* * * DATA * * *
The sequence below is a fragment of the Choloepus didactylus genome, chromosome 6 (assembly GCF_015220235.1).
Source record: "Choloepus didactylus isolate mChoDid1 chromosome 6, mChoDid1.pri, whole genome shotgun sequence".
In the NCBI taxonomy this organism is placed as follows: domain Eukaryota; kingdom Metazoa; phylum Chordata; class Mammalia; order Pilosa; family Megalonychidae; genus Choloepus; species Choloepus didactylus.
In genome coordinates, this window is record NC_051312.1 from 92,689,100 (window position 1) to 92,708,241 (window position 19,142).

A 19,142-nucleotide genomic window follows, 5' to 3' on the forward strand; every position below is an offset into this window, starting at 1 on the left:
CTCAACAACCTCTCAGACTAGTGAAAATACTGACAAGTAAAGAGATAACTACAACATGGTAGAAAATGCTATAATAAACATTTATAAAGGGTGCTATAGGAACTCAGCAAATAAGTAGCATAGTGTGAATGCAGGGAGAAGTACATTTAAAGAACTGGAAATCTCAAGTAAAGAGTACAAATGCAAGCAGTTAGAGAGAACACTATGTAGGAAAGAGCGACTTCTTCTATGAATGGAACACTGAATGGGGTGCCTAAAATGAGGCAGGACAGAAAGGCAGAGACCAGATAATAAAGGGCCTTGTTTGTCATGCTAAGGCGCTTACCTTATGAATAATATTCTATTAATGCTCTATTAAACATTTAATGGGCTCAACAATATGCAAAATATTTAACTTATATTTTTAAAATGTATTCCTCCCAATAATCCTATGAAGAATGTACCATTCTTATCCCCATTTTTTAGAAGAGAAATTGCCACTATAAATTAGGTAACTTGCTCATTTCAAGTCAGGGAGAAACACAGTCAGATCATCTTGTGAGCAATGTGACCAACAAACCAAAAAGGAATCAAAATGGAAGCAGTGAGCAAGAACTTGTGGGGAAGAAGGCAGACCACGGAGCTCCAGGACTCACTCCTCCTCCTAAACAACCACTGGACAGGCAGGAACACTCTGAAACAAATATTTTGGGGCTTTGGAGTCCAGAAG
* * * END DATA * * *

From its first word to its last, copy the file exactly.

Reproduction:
The sequence below is a fragment of the Choloepus didactylus genome, chromosome 6 (assembly GCF_015220235.1).
Source record: "Choloepus didactylus isolate mChoDid1 chromosome 6, mChoDid1.pri, whole genome shotgun sequence".
In the NCBI taxonomy this organism is placed as follows: domain Eukaryota; kingdom Metazoa; phylum Chordata; class Mammalia; order Pilosa; family Megalonychidae; genus Choloepus; species Choloepus didactylus.
In genome coordinates, this window is record NC_051312.1 from 92,689,100 (window position 1) to 92,708,241 (window position 19,142).

A 19,142-nucleotide genomic window follows, 5' to 3' on the forward strand; every position below is an offset into this window, starting at 1 on the left:
CTCAACAACCTCTCAGACTAGTGAAAATACTGACAAGTAAAGAGATAACTACAACATGGTAGAAAATGCTATAATAAACATTTATAAAGGGTGCTATAGGAACTCAGCAAATAAGTAGCATAGTGTGAATGCAGGGAGAAGTACATTTAAAGAACTGGAAATCTCAAGTAAAGAGTACAAATGCAAGCAGTTAGAGAGAACACTATGTAGGAAAGAGCGACTTCTTCTATGAATGGAACACTGAATGGGGTGCCTAAAATGAGGCAGGACAGAAAGGCAGAGACCAGATAATAAAGGGCCTTGTTTGTCATGCTAAGGCGCTTACCTTATGAATAATATTCTATTAATGCTCTATTAAACATTTAATGGGCTCAACAATATGCAAAATATTTAACTTATATTTTTAAAATGTATTCCTCCCAATAATCCTATGAAGAATGTACCATTCTTATCCCCATTTTTTAGAAGAGAAATTGCCACTATAAATTAGGTAACTTGCTCATTTCAAGTCAGGGAGAAACACAGTCAGATCATCTTGTGAGCAATGTGACCAACAAACCAAAAAGGAATCAAAATGGAAGCAGTGAGCAAGAACTTGTGGGGAAGAAGGCAGACCACGGAGCTCCAGGACTCACTCCTCCTCCTAAACAACCACTGGACAGGCAGGAACACTCTGAAACAAATATTTTGGGGCTTTGGAGTCCAGAAG